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Durham

Katie Berman and her textile adventures.

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A growing collection of my musings including collaborations, thoughts about textiles and more.

Filtering by Tag: home decor

ON TRYING AGAIN

Katie Berman

My friends, it’s been one of those weeks. I feel like I’m in a creative slump and everywhere I turn I keep hitting a wall. This happens every time I finish a body of work. I’m on a roll, cooking up designs left and right and feeling good about by choices. And when I complete a collection and I shift gears to begin something new, I can’t seem to get it right. The ideas and visions that look amazing in my dreams don’t seem to measure up when the morning comes.

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I’ve spent most of this week ripping out stitches which has led me to meditate a lot on starting over. On trying again. On not giving up.

One of things that I love most about punch needle is that it can be, at times, quite forgiving. To be honest, I think that’s what drew me to textiles in the first place so many years ago. I originally planned on studying graphic design, but quickly changed my tune within my first semester of university. The forgiveness I experience in textiles is different than that of digital design. Sure, graphic design is extremely forgiving (praise the good Lord for Ctrl+Z….) but almost too forgiving. There’s no sense of permanency with my graphic design work. But with textiles, it’s different. I take things that are existing and somewhat more permanent and I shape them into something else. And the fact that I can take that solid material and morph it and change my mind and morph it again… and again… aaaand maybe just one more time is a fascinating concept to me.

In graphic design, my process can be erased completely— never to be thought of again. In textiles, there can still exist shadows of the journey. Memory of the path that led me to my final work.

My textile practice is a tangible, real-time experience of maturing. And not maturing from gathering a wealth of knowledge and fact. But a maturing grown through grace and forgiveness and hope. This textile practice teaches me forgiveness. It teaches me the inevitability of change. It teaches me patience even in the times when I just want the work. to. be. done. already. It teaches me gentleness with myself and my thoughts. It’s okay to have a not super great first idea. It’s okay to change it. It’s okay to try again.

Today I was struck by the beauty in the ghost of my original idea. The foundation cloth has such a great way of showing you the constellations of what it held. The beauty is that I can still use this piece of material and punch new ideas into it. The materials were not wasted. The original idea was not wasted. It was not a reflection of utter failure. It was just a first step and I needed to change directions.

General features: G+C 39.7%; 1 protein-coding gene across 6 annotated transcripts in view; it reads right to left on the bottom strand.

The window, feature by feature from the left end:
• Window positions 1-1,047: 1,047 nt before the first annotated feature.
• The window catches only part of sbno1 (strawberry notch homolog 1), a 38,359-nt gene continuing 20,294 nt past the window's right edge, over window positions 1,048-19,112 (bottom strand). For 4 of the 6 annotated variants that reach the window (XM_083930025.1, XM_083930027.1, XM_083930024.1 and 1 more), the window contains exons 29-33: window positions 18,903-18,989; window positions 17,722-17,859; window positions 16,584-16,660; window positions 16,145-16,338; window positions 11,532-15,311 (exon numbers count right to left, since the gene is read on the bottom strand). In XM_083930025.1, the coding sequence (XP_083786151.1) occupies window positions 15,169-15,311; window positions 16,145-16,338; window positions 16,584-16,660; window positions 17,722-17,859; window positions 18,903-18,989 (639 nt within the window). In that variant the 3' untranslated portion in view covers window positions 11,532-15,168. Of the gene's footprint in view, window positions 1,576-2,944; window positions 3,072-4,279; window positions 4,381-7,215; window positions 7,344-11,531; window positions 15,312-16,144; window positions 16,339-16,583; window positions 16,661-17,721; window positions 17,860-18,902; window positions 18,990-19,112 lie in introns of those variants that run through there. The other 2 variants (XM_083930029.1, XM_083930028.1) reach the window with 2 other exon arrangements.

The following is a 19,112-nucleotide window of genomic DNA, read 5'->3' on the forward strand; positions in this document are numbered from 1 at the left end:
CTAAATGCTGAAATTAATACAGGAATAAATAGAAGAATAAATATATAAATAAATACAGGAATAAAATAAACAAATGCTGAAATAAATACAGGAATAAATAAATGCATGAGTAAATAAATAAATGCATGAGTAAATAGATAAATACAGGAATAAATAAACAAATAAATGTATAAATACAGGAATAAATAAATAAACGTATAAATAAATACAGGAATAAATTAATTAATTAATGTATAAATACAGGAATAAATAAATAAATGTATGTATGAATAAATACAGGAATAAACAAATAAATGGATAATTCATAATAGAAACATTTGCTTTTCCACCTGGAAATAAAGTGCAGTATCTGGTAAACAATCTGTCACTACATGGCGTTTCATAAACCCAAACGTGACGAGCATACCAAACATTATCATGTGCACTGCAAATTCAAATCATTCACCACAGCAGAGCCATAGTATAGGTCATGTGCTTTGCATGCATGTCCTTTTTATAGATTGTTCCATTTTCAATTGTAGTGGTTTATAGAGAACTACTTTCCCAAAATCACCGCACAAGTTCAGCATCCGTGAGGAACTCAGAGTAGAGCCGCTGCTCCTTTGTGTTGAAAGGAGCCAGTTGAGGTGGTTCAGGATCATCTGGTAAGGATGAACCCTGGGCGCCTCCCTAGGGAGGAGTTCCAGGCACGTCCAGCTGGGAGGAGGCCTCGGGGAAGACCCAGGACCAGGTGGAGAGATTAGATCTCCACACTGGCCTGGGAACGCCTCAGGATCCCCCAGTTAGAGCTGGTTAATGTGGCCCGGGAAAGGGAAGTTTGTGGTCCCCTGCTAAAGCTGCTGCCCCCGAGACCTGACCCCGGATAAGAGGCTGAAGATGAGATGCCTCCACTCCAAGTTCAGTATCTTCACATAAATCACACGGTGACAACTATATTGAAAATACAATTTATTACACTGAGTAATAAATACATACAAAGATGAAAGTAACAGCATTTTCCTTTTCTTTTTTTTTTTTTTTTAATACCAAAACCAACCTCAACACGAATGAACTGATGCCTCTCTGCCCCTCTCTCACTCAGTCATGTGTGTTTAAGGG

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I’m not sure how many times I’ll have to go through this ripping out process before my new collection takes shape, but I’m learning to live with it. For those out there in a creative rut— your time in the slump is not wasted. We’re all gonna make it out and have new work to share with the world soon. I promise. And until then, I’m here for ya. If you need a cheerleader to tell you how awesome you are, come chat with your friend Katie.

To new things on the horizon.
- KB

LAYERS OF DIGNITY BENEFIT SHOW

Katie Berman

To Find a Quiet Place  Wool and cotton, 23in x 11in

To Find a Quiet Place
Wool and cotton, 23in x 11in

This year I’ve made it a goal to invest more time in creating fine art work. It’s crazy to think that it’s been almost 7 years since I submitted work into a gallery show. After graduating art school and in the throes of trying to figure out how to merge my art with a sustainable income, I immersed myself in trying to create a retail line and fit into the handmade maker/market community. I spent the next few years hauling my wares to local markets, trying to figure out a world I didn’t know and in the end didn’t fit into. Though I was having a blast getting to know folks in the community and talking to people about my process, my business was ultimately failing. The work I was producing was not what the local, handmade consumer wanted.

To Find a Quiet Place  in progress.

To Find a Quiet Place in progress.

But what did I want? I wanted to create functional art— heavy on the art part. So I closed the business and spent a year reflecting, researching and opening myself up to creating fine art once again. I wanted to return to creating from deep places with broad, organic, gestural, abstract strokes. To make for the sake of making.

Art serves a purpose. It’s necessary. And that’s something I didn’t quite believe once I left school. Who would ever want my art?

So this year, I’m saying yes. Yes to gallery shows. Yes to putting my self out there. Yes to putting my work out there. Yes to being open minded about future businesses and endeavors. Yes.

I’ve said yes to not one, but two(!), shows so far this year— one that I’m helping to curate! And it’s only April. Who knows what the rest of the year may hold.

The work pictured at the top of this post is a piece I submitted to my first show this year. It was donated to a benefit show for Layers of Dignity. Created by two nurses, the gals at Layers of Dignity strive to support and clothe the sexually assaulted in our local community— layering them in their dignity. What an honor it was to donate a piece to their show. And, along with all of the other amazing submissions, it sold! They raised over $2,000 in art sales through our show. I don’t know where my works’ forever home is, but I’m so thankful.